The accumulated wealth of the 40 richest persons led by Henry Sy, Lucio Tan, Enrique Razon Jr., Gokongwei, Consunji, Tan, Zobel de Ayala Ty, Ongpin, Conjuancgo, etc in the country continues to bloat: from US$ 22.8B in 2009 to US$34B in 2010 and US$47.43B in 2011. These local and foreign capitalists are the real beneficiaries of Aquino’s Public-Private Partnerships (PPPs) which enabled them to expand their big businesses and giant projects like privatization of public hospitals, mining, real estate, water, transport, finance,trade, banking, among othersThe net income of the country's top 1000 corporations has been increasing in the last three years.Their cumulative net income has gone up from Php756.0 billion in 2009, to Php804.1 billion in 2010 and to Php868.1 billion in 2011 .
The rampant and shameless embezzlement of the people’s hard-earned money squeezed from them through taxes by Aquino’s minions in the Senate and lower house by appropriating and channelling these to their dubious NGOs is a brazen proof of their corruption. This, while the nation reels from poverty and neglect.
The human rights situation is unchanged.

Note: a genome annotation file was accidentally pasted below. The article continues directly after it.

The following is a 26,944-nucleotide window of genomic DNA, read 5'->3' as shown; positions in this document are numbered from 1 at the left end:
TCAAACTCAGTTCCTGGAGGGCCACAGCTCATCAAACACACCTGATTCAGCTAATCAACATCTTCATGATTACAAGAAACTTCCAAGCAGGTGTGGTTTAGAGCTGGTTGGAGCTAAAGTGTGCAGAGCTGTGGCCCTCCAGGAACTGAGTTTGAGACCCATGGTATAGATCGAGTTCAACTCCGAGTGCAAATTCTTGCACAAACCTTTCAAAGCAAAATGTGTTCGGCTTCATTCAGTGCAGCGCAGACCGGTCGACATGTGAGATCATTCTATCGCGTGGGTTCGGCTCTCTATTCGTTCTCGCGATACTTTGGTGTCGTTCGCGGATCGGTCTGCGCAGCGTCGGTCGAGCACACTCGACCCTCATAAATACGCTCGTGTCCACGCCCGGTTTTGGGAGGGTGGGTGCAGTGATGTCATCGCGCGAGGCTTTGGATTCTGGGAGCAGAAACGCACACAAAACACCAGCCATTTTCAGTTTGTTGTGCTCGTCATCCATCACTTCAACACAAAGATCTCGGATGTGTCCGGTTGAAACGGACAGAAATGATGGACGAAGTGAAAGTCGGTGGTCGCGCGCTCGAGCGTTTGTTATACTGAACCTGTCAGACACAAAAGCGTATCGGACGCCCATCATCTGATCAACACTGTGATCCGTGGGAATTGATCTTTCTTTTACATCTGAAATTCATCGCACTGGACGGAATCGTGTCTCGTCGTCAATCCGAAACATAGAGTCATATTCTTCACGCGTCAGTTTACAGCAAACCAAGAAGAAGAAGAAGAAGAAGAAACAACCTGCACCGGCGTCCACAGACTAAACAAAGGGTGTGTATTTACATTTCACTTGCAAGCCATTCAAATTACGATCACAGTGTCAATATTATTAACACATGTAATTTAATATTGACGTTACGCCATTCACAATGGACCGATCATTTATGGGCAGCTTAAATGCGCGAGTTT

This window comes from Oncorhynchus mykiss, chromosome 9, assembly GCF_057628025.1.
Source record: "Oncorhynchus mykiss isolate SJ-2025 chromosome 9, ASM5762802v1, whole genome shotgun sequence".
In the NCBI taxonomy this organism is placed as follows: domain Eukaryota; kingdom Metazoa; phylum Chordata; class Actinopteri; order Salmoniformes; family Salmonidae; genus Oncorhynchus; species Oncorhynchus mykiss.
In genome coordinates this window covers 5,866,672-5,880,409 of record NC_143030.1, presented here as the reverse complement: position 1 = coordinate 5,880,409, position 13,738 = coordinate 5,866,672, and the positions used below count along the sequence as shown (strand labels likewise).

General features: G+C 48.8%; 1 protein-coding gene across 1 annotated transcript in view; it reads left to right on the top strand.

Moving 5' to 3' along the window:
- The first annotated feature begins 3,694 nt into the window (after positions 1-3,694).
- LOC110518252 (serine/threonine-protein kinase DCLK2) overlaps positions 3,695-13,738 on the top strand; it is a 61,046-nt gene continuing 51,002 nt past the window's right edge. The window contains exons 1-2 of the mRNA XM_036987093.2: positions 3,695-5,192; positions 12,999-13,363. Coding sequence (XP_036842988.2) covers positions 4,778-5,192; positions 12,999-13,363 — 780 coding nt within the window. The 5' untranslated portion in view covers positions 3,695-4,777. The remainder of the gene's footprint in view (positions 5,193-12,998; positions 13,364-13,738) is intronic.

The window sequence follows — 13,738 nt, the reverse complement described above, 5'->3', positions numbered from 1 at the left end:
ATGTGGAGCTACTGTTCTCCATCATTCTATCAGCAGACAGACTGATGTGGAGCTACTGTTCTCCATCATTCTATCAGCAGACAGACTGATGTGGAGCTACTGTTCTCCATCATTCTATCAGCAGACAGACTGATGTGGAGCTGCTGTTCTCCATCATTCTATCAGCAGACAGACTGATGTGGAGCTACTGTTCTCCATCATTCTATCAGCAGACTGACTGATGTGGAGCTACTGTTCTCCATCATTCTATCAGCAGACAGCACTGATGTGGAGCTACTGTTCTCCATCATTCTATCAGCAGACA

In the Cordillera, the State grossly violates indigenous peoples’ right to ancestral land, natural resources and self-determined development. Our homeland remains a resource base for plunder, profit and exploitation not only by large mines, but large energy projects that include dams, renewable energy and geothermal projects. At least 60% of the Cordillera is blanketed by various and overlapping mining applications, on top of the existing operations of Lepanto and Philex in Benguet. August 1 marks the first year anniversary of Philex’s TP3 failure, yet DENR-MGB gave the thumbs up for it to resume operations. Global energy giant Chevron, with a track record of human rights violations in countries where it operated such as Burma, Nigeria, Ecuador and Indonesia, is exploring setting up a geothermal facility in the provinces of Benguet (Buguias, Kabayan), Ifugao (Tinoc) and Kalinga (Tinglayan, Pasil) covering at least 40,000 hectares. The aggressive entry of these corporations, with the government’s open arms, results to further violation of indigenous peoples’ ancestral land rights and collective rights.